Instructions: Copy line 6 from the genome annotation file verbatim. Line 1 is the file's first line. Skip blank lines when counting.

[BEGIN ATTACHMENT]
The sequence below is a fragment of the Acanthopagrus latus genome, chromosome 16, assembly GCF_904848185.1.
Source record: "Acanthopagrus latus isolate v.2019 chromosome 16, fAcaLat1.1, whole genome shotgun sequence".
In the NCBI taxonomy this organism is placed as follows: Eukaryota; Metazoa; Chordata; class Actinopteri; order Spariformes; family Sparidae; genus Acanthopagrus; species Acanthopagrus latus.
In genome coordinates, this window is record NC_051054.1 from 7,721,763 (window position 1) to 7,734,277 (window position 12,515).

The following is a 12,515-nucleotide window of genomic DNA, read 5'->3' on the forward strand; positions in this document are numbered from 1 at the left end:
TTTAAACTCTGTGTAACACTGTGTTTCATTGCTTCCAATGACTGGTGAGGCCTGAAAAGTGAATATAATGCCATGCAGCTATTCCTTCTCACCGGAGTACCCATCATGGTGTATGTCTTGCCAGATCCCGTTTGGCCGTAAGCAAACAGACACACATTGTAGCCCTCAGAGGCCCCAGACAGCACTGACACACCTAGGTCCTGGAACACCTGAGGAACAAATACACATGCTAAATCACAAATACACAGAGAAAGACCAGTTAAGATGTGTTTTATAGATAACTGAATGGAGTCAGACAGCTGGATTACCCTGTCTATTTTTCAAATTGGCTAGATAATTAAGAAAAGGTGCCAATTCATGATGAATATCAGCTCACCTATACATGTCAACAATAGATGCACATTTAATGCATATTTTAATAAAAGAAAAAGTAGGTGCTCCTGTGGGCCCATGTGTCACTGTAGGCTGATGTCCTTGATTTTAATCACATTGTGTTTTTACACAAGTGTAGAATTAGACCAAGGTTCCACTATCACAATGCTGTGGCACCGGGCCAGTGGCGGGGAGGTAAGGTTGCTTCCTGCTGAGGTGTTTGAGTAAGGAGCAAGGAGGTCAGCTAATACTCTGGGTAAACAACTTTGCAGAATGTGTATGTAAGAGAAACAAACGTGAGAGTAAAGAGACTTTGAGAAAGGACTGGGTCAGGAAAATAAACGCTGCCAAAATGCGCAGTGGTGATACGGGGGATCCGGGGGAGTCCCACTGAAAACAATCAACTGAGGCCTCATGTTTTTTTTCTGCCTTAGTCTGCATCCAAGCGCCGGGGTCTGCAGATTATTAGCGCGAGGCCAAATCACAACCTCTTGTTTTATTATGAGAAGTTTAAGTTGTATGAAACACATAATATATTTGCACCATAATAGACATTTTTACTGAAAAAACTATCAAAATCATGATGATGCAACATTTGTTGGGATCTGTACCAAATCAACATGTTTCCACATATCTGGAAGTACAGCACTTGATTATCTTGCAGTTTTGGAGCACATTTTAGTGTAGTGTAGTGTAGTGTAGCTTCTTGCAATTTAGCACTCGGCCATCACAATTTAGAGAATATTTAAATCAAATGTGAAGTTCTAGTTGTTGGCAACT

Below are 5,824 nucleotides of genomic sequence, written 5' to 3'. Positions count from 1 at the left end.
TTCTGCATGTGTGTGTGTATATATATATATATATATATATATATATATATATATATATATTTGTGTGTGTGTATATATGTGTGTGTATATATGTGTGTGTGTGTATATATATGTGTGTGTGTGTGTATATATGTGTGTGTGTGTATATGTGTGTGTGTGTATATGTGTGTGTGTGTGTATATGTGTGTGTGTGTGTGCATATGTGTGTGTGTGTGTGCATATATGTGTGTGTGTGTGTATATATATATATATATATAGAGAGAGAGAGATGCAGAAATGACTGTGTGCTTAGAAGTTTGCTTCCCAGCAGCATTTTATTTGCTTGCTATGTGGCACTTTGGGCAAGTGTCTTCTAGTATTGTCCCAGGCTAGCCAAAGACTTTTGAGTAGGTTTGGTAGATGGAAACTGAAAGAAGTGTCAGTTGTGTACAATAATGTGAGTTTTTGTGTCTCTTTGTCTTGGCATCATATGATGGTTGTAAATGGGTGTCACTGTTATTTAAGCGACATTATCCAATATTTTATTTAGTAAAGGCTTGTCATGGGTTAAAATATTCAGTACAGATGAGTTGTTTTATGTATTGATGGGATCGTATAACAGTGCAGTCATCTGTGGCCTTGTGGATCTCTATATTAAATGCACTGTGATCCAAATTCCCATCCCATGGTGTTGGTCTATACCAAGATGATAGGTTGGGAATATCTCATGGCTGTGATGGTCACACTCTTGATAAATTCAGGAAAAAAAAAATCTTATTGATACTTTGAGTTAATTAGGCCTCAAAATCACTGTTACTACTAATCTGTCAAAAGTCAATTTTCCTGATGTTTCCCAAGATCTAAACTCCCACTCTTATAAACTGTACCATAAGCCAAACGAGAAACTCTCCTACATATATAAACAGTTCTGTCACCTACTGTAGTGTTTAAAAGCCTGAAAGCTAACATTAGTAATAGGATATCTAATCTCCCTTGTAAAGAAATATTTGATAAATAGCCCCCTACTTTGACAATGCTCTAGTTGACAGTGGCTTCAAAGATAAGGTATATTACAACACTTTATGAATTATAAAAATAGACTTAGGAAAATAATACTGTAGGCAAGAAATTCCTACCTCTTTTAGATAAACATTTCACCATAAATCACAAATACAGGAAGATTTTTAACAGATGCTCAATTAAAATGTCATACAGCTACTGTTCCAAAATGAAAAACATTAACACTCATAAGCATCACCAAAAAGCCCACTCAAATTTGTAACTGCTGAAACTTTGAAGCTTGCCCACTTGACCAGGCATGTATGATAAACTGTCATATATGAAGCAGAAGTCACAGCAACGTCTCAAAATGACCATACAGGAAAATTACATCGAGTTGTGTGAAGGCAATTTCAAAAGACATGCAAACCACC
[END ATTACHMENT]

TTTAAACTCTGTGTAACACTGTGTTTCATTGCTTCCAATGACTGGTGAGGCCTGAAAAGTGAATATAATGCCATGCAGCTATTCCTTCTCACCGGAGTACCCATCATGGTGTATGTCTTGCCAGATCCCGTTTGGCCGTAAGCAAACAGACACACATTGTAGCCCTCAGAGGCCCCAGACAGCACTGACACACCTAGGTCCTGGAACACCTGAGGAACAAATACACATGCTAAATCACAAATACACAGAGAAAGACCAGTTAAGATGTGTTTTATAGATAACTGAATGGAGTCAGACAGCTGGATTACCCTGTCTATTTTTCAAATTGGCTAGATAATTAAGAAAAGGTGCCAATTCATGATGAATATCAGCTCACCTATACATGTCAACAATAGATGCACATTTAATGCATATTTTAATAAAAGAAAAAGTAGGTGCTCCTGTGGGCCCATGTGTCACTGTAGGCTGATGTCCTTGATTTTAATCACATTGTGTTTTTACACAAGTGTAGAATTAGACCAAGGTTCCACTATCACAATGCTGTGGCACCGGGCCAGTGGCGGGGAGGTAAGGTTGCTTCCTGCTGAGGTGTTTGAGTAAGGAGCAAGGAGGTCAGCTAATACTCTGGGTAAACAACTTTGCAGAATGTGTATGTAAGAGAAACAAACGTGAGAGTAAAGAGACTTTGAGAAAGGACTGGGTCAGGAAAATAAACGCTGCCAAAATGCGCAGTGGTGATACGGGGGATCCGGGGGAGTCCCACTGAAAACAATCAACTGAGGCCTCATGTTTTTTTTCTGCCTTAGTCTGCATCCAAGCGCCGGGGTCTGCAGATTATTAGCGCGAGGCCAAATCACAACCTCTTGTTTTATTATGAGAAGTTTAAGTTGTATGAAACACATAATATATTTGCACCATAATAGACATTTTTACTGAAAAAACTATCAAAATCATGATGATGCAACATTTGTTGGGATCTGTACCAAATCAACATGTTTCCACATATCTGGAAGTACAGCACTTGATTATCTTGCAGTTTTGGAGCACATTTTAGTGTAGTGTAGTGTAGTGTAGCTTCTTGCAATTTAGCACTCGGCCATCACAATTTAGAGAATATTTAAATCAAATGTGAAGTTCTAGTTGTTGGCAACT